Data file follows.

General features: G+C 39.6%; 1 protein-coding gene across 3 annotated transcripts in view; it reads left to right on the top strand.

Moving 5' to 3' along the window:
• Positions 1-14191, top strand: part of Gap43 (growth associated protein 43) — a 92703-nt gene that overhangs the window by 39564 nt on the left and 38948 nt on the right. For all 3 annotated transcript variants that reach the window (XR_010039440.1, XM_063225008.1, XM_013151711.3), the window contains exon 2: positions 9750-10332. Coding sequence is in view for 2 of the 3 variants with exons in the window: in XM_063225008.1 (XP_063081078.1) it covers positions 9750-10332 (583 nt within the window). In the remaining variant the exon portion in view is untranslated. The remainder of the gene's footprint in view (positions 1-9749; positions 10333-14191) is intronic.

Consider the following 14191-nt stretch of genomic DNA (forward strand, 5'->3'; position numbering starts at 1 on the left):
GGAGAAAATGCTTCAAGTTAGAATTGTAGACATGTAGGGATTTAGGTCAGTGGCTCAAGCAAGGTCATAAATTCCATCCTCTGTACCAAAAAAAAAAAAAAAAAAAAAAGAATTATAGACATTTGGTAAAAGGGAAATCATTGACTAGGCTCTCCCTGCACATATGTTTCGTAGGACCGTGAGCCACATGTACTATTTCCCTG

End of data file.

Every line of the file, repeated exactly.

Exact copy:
General features: G+C 39.6%; 1 protein-coding gene across 3 annotated transcripts in view; it reads left to right on the top strand.

Moving 5' to 3' along the window:
• Positions 1-14191, top strand: part of Gap43 (growth associated protein 43) — a 92703-nt gene that overhangs the window by 39564 nt on the left and 38948 nt on the right. For all 3 annotated transcript variants that reach the window (XR_010039440.1, XM_063225008.1, XM_013151711.3), the window contains exon 2: positions 9750-10332. Coding sequence is in view for 2 of the 3 variants with exons in the window: in XM_063225008.1 (XP_063081078.1) it covers positions 9750-10332 (583 nt within the window). In the remaining variant the exon portion in view is untranslated. The remainder of the gene's footprint in view (positions 1-9749; positions 10333-14191) is intronic.

Consider the following 14191-nt stretch of genomic DNA (forward strand, 5'->3'; position numbering starts at 1 on the left):
GGAGAAAATGCTTCAAGTTAGAATTGTAGACATGTAGGGATTTAGGTCAGTGGCTCAAGCAAGGTCATAAATTCCATCCTCTGTACCAAAAAAAAAAAAAAAAAAAAAAGAATTATAGACATTTGGTAAAAGGGAAATCATTGACTAGGCTCTCCCTGCACATATGTTTCGTAGGACCGTGAGCCACATGTACTATTTCCCTG